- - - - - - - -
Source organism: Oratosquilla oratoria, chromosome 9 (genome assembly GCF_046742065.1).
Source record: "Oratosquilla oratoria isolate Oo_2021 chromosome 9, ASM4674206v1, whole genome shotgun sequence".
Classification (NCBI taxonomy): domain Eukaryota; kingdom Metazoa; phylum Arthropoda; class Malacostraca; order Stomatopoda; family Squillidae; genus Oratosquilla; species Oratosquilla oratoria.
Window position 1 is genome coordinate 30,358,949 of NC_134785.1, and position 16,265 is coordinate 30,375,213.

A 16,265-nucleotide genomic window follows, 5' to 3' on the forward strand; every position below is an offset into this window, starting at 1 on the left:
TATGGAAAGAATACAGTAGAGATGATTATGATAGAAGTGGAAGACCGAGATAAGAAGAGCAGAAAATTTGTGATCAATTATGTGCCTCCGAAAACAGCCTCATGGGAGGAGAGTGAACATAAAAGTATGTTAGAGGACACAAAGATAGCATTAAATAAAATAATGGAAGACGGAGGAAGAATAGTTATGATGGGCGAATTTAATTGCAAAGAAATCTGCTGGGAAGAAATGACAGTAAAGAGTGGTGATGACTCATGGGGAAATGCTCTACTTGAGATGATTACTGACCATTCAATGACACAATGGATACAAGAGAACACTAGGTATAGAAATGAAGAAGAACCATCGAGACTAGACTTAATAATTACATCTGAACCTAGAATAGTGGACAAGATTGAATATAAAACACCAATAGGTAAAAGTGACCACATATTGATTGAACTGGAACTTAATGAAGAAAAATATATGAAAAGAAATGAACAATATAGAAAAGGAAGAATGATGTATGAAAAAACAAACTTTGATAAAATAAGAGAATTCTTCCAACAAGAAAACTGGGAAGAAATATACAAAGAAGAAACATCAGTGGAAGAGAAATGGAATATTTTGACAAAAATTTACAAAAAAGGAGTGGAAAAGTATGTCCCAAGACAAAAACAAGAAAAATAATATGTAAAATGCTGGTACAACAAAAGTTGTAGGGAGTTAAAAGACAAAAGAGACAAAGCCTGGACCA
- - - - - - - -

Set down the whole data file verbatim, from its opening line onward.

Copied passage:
Source organism: Oratosquilla oratoria, chromosome 9 (genome assembly GCF_046742065.1).
Source record: "Oratosquilla oratoria isolate Oo_2021 chromosome 9, ASM4674206v1, whole genome shotgun sequence".
Classification (NCBI taxonomy): domain Eukaryota; kingdom Metazoa; phylum Arthropoda; class Malacostraca; order Stomatopoda; family Squillidae; genus Oratosquilla; species Oratosquilla oratoria.
Window position 1 is genome coordinate 30,358,949 of NC_134785.1, and position 16,265 is coordinate 30,375,213.

A 16,265-nucleotide genomic window follows, 5' to 3' on the forward strand; every position below is an offset into this window, starting at 1 on the left:
TATGGAAAGAATACAGTAGAGATGATTATGATAGAAGTGGAAGACCGAGATAAGAAGAGCAGAAAATTTGTGATCAATTATGTGCCTCCGAAAACAGCCTCATGGGAGGAGAGTGAACATAAAAGTATGTTAGAGGACACAAAGATAGCATTAAATAAAATAATGGAAGACGGAGGAAGAATAGTTATGATGGGCGAATTTAATTGCAAAGAAATCTGCTGGGAAGAAATGACAGTAAAGAGTGGTGATGACTCATGGGGAAATGCTCTACTTGAGATGATTACTGACCATTCAATGACACAATGGATACAAGAGAACACTAGGTATAGAAATGAAGAAGAACCATCGAGACTAGACTTAATAATTACATCTGAACCTAGAATAGTGGACAAGATTGAATATAAAACACCAATAGGTAAAAGTGACCACATATTGATTGAACTGGAACTTAATGAAGAAAAATATATGAAAAGAAATGAACAATATAGAAAAGGAAGAATGATGTATGAAAAAACAAACTTTGATAAAATAAGAGAATTCTTCCAACAAGAAAACTGGGAAGAAATATACAAAGAAGAAACATCAGTGGAAGAGAAATGGAATATTTTGACAAAAATTTACAAAAAAGGAGTGGAAAAGTATGTCCCAAGACAAAAACAAGAAAAATAATATGTAAAATGCTGGTACAACAAAAGTTGTAGGGAGTTAAAAGACAAAAGAGACAAAGCCTGGACCA